Curiosity may have killed the cat, as the old maxim goes, but it can also fuel productivity growth. Curiosity plays a part in creative thinking, which in turn helps you solve problems more efficiently and improves workplace productivity levels.
A 2018 review of recent research in Harvard Business Review shows that when organizations and entrepreneurs encourage curiosity at all levels, it makes the organization much more adaptable to sudden shifts and economic crises. This leads to greater flexibility, an enhanced ability to pivot and take advantage of new contexts, and a sturdier, longer-lasting company.
If you don’t feel particularly curious these days, that’s understandable. Even in the best of times, entrepreneurs usually find themselves pulled in a million directions with a never-ending task list. This leaves less time for fun things like daydreaming or pursuing intellectual questions.
Fortunately, however, we can develop and encourage our natural levels of curiosity and become more effective entrepreneurs in the process.
Here are five simple strategies to help cultivate curiosity.
Keep a notebook or day planner.
I’ve met dozens of entrepreneurs and other productive people who’ve picked up the notebook habit. Many use a day planner instead of an online calendar to help with time management and write down important tasks or to-do lists.
I use a blank notebook to keep a brief log of my day, sketch out visualizations of problems or concepts, and take notes. I often want to write down thoughts from a piece I’m reading in order to retain the new knowledge. Putting your thoughts into writing this way is a good habit. It helps create an extemporaneous record and also gives you an instant archive for future reference.
Many people tend to think solely with their minds, or occasionally by writing down words (i.e., freewriting). Sometimes it helps to try a new medium.
Try thinking in three dimensions. Use modeling clay to help visualize options or new products you’re considering. Draw a sketch of the problem. Even if you don’t consider yourself artistically gifted, the mere act of putting the issue into a different form can help you visualize a new solution or idea.
Follow the digital trail.
The internet is a fantastic tool for cultivating, developing and satisfying your innate curiosity. With educational content available on almost every imaginable topic, it’s easy to see the digital world as a distraction that hurts long-term productivity.
Instead, I use it consciously to keep stoking my desire to learn by doing research in a proactive, daisy-chain fashion. Search for resources on a single topic, question, word or idea that you encounter. Look for any word, idea or concept in those resources that triggers your interest, then examine that topic.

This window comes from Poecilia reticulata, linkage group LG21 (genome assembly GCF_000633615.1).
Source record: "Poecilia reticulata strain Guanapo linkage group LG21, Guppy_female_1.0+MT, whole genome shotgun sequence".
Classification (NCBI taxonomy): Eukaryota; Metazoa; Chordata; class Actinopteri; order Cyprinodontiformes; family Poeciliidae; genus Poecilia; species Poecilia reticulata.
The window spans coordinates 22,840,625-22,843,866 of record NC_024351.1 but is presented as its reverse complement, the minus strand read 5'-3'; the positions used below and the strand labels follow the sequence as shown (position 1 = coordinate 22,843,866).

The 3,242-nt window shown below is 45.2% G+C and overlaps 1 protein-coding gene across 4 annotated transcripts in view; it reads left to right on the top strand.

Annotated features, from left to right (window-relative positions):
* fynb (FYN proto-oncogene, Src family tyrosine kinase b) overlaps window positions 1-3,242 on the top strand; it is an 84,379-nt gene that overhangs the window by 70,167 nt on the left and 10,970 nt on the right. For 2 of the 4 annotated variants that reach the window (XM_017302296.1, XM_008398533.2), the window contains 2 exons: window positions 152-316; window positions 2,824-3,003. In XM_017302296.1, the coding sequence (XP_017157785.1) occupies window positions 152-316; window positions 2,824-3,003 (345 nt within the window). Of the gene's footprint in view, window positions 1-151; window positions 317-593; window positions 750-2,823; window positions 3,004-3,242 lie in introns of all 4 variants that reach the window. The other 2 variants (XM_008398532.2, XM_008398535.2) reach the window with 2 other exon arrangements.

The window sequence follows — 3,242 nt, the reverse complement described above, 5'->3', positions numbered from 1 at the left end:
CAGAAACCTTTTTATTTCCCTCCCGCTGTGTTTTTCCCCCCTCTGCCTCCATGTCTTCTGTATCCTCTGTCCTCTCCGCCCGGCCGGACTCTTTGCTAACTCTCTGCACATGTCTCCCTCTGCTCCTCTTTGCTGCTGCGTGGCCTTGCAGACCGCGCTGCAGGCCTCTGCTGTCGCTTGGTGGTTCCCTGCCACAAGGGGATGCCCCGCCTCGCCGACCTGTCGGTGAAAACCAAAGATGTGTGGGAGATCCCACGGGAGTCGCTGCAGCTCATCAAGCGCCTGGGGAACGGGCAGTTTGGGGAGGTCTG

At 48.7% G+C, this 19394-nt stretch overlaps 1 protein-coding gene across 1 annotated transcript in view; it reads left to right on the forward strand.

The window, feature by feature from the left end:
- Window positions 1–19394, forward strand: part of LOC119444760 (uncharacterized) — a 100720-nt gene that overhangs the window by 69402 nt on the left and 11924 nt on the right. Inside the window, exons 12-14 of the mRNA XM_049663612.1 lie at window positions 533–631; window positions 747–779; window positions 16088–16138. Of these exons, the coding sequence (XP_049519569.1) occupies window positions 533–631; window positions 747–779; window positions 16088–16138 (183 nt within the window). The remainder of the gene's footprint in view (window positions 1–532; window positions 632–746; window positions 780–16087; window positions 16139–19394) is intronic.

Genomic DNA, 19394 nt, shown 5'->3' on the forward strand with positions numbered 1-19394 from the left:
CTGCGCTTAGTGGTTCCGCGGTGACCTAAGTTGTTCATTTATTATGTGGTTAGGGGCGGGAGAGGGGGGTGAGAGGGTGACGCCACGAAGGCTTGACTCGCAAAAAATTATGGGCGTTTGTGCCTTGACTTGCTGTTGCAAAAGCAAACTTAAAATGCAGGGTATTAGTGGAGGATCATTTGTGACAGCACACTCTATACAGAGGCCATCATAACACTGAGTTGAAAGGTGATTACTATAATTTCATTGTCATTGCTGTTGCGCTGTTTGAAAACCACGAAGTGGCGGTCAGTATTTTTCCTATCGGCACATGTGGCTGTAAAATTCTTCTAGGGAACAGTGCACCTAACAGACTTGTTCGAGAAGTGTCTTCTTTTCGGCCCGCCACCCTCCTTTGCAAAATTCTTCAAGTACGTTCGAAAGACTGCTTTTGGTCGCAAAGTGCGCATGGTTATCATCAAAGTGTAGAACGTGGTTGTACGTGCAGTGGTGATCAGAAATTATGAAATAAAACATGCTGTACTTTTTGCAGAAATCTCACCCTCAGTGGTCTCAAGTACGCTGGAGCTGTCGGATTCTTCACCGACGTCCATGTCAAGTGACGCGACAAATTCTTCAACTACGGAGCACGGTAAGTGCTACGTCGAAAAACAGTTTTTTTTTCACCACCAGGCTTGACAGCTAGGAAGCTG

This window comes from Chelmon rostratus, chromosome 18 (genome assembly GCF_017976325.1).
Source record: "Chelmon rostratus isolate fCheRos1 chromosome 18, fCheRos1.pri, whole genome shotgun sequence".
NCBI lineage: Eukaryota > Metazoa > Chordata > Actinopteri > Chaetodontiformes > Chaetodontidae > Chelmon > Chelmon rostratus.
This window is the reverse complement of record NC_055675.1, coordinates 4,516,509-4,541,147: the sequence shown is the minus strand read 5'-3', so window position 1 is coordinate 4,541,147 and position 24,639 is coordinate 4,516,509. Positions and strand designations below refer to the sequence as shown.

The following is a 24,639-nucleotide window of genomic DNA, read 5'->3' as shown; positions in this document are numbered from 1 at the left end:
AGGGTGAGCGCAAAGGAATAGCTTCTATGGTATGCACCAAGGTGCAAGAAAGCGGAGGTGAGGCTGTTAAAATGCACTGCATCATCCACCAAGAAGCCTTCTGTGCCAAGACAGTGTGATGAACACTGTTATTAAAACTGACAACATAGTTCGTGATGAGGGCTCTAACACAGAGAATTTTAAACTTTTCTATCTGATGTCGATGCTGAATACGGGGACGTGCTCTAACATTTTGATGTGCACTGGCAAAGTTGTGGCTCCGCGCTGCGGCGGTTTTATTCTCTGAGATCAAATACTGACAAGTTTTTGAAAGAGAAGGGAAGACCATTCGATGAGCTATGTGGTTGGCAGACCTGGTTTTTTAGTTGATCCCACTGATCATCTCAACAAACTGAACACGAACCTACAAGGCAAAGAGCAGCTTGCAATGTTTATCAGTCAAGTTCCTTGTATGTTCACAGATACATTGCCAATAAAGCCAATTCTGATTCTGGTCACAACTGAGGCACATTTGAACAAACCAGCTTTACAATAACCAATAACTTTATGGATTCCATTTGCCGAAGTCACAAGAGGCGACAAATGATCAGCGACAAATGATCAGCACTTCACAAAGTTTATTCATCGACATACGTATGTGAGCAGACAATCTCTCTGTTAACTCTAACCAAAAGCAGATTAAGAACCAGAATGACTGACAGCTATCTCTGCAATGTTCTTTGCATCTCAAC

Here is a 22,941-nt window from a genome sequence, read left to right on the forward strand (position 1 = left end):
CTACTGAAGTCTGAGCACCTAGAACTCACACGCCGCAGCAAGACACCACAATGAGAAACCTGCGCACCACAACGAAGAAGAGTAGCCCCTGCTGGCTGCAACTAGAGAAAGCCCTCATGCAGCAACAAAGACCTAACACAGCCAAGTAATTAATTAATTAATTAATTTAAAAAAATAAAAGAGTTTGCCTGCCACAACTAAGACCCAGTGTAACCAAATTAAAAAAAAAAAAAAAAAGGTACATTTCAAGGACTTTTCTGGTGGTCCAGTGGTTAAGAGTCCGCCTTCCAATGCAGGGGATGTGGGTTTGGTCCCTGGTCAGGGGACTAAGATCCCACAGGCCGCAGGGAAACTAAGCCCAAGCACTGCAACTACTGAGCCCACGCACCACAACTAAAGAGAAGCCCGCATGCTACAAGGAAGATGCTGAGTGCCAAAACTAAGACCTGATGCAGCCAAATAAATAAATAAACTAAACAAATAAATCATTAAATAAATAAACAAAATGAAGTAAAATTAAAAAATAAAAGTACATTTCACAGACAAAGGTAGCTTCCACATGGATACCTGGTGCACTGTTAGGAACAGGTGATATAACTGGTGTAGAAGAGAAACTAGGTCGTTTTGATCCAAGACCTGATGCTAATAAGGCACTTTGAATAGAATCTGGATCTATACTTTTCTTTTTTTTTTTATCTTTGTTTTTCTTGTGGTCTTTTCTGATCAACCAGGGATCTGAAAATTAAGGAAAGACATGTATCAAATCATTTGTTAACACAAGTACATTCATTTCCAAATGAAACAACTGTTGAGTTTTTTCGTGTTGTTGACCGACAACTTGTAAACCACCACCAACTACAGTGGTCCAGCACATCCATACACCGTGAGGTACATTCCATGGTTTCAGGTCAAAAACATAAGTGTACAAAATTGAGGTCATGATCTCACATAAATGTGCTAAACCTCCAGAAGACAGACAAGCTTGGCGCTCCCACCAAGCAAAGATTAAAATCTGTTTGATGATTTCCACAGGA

Keep researching the topics and issues you encounter. Set the clock for thirty minutes and see how broad or deep you can get from one interesting article.
Challenge your assumptions.
We all bring a set of assumptions into new topics and experiences. Sometimes those assumptions prove valid–but many times, they don’t.
Occasionally, try challenging yourself on assumptions. Ask yourself the following questions:
- What would have to be true in order for my perception to be accurate?
- How sure am I that this is in fact true?
- What would it mean if it were not always true, or at least not true in this specific case?
- How would I go about finding out?
Often I find that a simple web search or posing a question to an expert I know is enough to shake up my entire perception of an issue or problem. What I think I know isn’t always true. This new habit of challenging my assumptions leads to better decision making and helps me develop more curiosity about how the world works.
Develop the question habit.
When we make statements, we’re asserting our knowledge. When we ask open-ended questions of others, we’re declaring our curiosity.
Asking questions and probing the expertise or hidden talents of those around you actually creates more curiosity. That’s because a little bit of knowledge highlights the gaps in your body of knowledge.
Asking a question and taking in the answer shows you, even on a subconscious level, that there are things you don’t know. The more questions you ask, the more questions you have (at least initially).
Curiosity expands your world.
Don’t expect your newly increased levels of curiosity to stay restricted to the work environment. Feeding your curiosity helps expand your world in every way. You’ll see new possibilities beyond the confines of your usual daily personal life.
You’ll also begin to notice that your mind, now active instead of reactive, is constantly scanning for new ideas and concepts to explore. That is the very essence of creativity–making new connections between ideas and concepts that already exist.
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